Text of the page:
I couldn’t hear the rest of the answer, but it occurred to me that any answer that starts out with “it was my first day in China” has to be a pretty good answer, and one likely to advance the likelihood that she was going to get the job. (Just one of many good reasons for kids to spend a semester abroad.)


    Which led MNB user Chris Connelly to write:

    I spent all weekend thinking about your comments regarding the interview you overheard and repeated the story several times…..first of all, to my two teenaged sons.

    I don't know which impressed me more------the interviewer's question or the interviewee's answer.    I thought both of them were excellent.   Had I been there, it would have taken all the gumption I could muster to keep me from pulling up a chair and listening to the rest of the conversation.   I've been fortunate to have conducted hundreds of interviews in my lifetime and I'm keeping that question for future use.

    My older son and I will be spending a week in July on a mission trip at the Pine Ridge Indian Reservation in South Dakota working with the members of the Oglala Lakota Nation to do cleaning and repairs where needed.  I'm hoping that it will be the experience he can use to best answer his interview questions in the future.

    Just another outstanding observation on your part that doesn't necessarily pertain to only the grocery business.


    My pleasure.
    KC's View:

    Published on: March 23, 2010

    The Retail Commission on Shopper Marketing, formed by the generosity of The Coca-Cola Company and supported by other leading U.S. retailers, manufacturers and agencies, has spent the past 12 months developing a detailed “blueprint” for a new model of collaboration to help optimize the power of shopper marketing.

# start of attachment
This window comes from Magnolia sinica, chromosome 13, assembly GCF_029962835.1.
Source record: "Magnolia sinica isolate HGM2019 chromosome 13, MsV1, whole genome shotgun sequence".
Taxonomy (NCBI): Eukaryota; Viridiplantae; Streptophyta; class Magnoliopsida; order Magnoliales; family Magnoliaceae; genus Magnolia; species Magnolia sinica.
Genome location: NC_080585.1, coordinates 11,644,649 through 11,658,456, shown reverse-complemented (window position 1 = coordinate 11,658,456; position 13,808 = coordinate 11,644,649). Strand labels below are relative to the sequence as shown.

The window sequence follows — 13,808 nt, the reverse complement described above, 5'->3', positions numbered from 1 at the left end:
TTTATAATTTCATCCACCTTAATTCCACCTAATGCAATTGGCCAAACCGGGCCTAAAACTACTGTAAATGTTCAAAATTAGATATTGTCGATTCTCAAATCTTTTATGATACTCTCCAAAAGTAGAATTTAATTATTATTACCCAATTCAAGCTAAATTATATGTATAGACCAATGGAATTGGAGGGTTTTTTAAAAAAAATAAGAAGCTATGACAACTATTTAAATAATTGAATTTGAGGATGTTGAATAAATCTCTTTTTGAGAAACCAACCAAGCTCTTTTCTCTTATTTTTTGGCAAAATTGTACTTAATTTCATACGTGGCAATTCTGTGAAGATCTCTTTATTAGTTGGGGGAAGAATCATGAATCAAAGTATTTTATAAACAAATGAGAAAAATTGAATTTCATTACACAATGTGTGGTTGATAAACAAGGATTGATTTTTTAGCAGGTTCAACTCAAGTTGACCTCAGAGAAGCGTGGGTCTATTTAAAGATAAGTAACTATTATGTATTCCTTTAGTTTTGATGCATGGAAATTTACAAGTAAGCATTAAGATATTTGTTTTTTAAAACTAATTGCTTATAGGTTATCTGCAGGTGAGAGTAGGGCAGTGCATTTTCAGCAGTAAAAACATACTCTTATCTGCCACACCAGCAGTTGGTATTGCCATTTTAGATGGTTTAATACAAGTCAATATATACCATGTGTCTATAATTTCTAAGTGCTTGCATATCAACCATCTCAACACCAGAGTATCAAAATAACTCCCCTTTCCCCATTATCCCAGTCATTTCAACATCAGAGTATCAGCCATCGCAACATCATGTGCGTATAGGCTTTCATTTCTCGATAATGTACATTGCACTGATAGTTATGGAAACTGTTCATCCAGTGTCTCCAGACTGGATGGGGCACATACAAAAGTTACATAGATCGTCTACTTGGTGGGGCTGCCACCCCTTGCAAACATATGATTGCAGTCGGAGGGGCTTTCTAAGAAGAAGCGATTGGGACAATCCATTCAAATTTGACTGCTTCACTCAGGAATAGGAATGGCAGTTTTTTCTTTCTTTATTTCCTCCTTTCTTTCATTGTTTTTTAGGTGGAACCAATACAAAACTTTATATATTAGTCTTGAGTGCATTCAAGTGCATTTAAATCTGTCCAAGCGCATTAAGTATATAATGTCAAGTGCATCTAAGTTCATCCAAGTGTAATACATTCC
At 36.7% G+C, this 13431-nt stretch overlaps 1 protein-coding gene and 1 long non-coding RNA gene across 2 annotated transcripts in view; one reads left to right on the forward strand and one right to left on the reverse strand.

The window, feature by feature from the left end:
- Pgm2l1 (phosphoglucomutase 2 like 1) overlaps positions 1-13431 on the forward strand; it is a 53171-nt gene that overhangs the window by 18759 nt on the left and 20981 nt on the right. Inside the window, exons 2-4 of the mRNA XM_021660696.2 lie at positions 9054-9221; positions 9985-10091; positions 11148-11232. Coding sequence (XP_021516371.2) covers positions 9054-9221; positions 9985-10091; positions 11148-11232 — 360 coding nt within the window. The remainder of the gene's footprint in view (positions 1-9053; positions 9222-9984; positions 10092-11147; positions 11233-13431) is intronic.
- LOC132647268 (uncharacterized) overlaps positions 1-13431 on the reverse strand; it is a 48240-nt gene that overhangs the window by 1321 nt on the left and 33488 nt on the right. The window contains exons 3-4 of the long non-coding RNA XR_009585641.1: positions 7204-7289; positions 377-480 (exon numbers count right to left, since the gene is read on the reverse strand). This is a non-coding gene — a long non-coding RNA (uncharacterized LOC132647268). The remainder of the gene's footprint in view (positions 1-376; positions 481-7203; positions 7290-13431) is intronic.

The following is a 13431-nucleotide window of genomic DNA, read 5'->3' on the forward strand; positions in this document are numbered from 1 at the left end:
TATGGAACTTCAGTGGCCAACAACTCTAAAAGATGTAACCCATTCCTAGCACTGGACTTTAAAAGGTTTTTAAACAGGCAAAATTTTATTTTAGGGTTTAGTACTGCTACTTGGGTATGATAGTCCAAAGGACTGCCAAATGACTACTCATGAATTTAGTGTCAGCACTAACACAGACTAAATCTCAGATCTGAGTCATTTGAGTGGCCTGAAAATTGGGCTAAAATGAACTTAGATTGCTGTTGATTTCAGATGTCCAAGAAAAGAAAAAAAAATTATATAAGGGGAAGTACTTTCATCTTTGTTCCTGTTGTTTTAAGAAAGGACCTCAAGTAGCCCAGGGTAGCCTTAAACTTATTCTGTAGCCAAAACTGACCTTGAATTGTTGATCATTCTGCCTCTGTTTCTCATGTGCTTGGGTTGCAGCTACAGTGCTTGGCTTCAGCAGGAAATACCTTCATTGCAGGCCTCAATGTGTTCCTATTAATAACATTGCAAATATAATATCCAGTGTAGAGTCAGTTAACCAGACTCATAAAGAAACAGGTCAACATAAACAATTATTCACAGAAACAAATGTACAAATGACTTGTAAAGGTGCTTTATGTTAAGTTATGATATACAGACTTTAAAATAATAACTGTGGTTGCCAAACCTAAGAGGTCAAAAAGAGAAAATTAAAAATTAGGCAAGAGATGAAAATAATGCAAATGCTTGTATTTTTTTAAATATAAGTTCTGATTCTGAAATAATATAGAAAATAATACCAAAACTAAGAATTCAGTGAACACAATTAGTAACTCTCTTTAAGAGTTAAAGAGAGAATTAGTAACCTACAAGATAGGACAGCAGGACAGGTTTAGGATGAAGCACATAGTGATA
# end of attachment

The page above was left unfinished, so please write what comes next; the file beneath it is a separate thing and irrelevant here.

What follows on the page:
The Commission, with the assistance of The In-Store Marketing Institute and The Partnering Group, will unveil its recommendations and introduce an executive summary white paper at an Advanced Learning Session on April 21 prior to the In-Store Marketing Summit.

    This workshop will provide a new, strategic definition of shopper marketing as well as recommendations for how retailers and manufacturers can leverage shopper marketing to enhance the shopping experience and maximize business results. Register todayto be one of the first to hear about the conclusions of this industry effort.

    KC's View:

    Published on: March 23, 2010



    If you are not utilizing mobile technology to connect with your customers, you are missing out. Compete reports that, in 2009, 37% of Smartphone owners purchased merchandise using their phone. And by the end of this year, there will be more Smartphones in the US than Desktop PC's.

    Mobile is still largely uncluttered in the retail grocery space -- there is untapped potential to build engagement and drive sale with customers. Interested in learning more about how you can harness the power of mobile media to connect with consumers? Join one of MyWebGrocer's mobile marketing webinars to learn how you can convert mobile users into brand-loyal customers.

    Published on: March 23, 2010

    IRI Spotlightby Doug Brooks, Senior Vice President, Analytics and Modeling Services, Information Resources, Inc.

    Content Guy's Note: Today we're introducing "Spotlight," a new sponsored feature here on MNB in which industry thought leaders will offer extended thoughts on the critical issues that face the business.

    Marketing mix modeling (MMM) is a powerful approach for gaining industry-tailored insights that can directly lead to improved marketing ROI. The retail industry is a perfect fit for MMM, given the continuously evolving attitudes and behaviors of shoppers, the large amount of data available for analysis and the fierce competition that characterizes the market.
    MMM is a statistical analysis linking multiple variables to changes in consumer behavior and supports the development of forward looking business simulations and optimization exercises. The power of these models is derived from the statistical analysis of two years of historical data, reflecting non-linear behaviors and including inputs that represent all significant influencers on business performance.